The Million Dollar Question: 401K Loans vs. Cash-Out Refinance vs. Selling Property Outright

401k Loan vs Cash-out Refinance vs Selling Property Outright

When it comes to retirement planning, there are a lot of options and strategies to consider. One question that often comes up is whether it’s better to take out a loan from your 401k, do a cash-out refinance, or sell property outright.

Each option has its own set of pros and cons, so it’s important to understand the implications of each before making a decision. Here’s a look at some key considerations to keep in mind when deciding whether a 401k loan, cash-out refinance, or sale is the right move for you.

401k Loan

Taking out a loan from your 401k can be a quick and easy way to get access to cash. And, since the loan is typically repaid with after-tax dollars, there’s no tax penalty.

However, there are some drawbacks to consider. For one, if you leave your job before the loan is repaid, you’ll likely have to repay the entire loan within 60 days or face taxes and penalties. Additionally, taking out a loan from your 401k can reduce the overall growth of your retirement savings.

Cash-out Refinance

A cash-out refinance allows you to tap into the equity you’ve built up in your home. This can be a good option if you need a large amount of cash and you have good credit and equity in your home.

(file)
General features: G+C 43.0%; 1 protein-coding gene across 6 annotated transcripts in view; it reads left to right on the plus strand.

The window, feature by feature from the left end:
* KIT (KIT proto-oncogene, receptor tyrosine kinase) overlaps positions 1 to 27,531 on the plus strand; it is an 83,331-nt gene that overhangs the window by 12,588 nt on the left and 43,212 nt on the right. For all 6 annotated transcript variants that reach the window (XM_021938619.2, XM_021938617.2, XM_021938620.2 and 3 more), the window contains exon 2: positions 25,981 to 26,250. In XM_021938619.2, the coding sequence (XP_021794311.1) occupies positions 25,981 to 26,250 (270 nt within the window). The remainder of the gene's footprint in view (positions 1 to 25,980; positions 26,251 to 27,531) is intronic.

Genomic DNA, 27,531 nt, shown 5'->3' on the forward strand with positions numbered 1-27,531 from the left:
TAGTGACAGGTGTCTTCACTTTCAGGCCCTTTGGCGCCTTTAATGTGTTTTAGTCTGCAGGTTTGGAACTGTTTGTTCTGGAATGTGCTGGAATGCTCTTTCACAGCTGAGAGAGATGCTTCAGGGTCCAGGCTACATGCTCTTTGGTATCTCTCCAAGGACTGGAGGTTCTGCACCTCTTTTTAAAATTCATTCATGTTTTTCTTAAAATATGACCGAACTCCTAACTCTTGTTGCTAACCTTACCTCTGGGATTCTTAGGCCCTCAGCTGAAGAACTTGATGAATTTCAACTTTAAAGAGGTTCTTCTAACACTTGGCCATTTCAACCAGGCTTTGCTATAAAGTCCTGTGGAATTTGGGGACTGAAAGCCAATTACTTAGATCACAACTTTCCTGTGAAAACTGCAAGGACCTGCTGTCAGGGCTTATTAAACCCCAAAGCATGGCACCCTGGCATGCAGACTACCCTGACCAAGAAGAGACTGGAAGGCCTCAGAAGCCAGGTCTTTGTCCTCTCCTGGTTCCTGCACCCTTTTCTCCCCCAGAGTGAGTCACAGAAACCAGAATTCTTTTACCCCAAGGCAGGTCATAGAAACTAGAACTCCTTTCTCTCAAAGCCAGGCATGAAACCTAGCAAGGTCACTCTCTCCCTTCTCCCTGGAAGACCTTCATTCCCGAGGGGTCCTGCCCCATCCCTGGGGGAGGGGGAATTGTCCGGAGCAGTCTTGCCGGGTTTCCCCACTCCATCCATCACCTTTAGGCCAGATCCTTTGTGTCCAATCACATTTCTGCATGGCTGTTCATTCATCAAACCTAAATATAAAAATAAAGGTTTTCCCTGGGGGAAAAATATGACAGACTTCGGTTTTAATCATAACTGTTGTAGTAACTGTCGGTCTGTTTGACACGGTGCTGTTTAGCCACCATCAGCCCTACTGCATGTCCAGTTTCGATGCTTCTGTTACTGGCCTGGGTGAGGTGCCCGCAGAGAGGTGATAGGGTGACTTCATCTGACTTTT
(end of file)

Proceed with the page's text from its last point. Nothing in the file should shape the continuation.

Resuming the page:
However, there are some downsides to consider. First, a cash-out refinance can be costly – you’ll have to pay closing costs and fees. Additionally, this option can extend the term of your mortgage and increase the amount of interest you pay over the life of the loan.

Selling Property Outright

Selling property outright can be a good option if you need a large amount of cash and you don’t want to take on more debt. And, if you sell your primary residence, you may be able to take advantage of the capital gains exclusion and keep some of the proceeds tax-free.

However, there are some drawbacks to selling property outright as well. First, it can take time to find a buyer and close on the sale. Additionally, you may have to sell at a discount if you need to sell quickly. Finally, if you sell your primary residence, you’ll need to find another place to live.

The bottom line is that there are pros and cons to each of these options. It’s important to carefully consider your needs and objectives before making a decision. Speak with a financial advisor to get help evaluating your options and making the best decision for your situation.

Get Started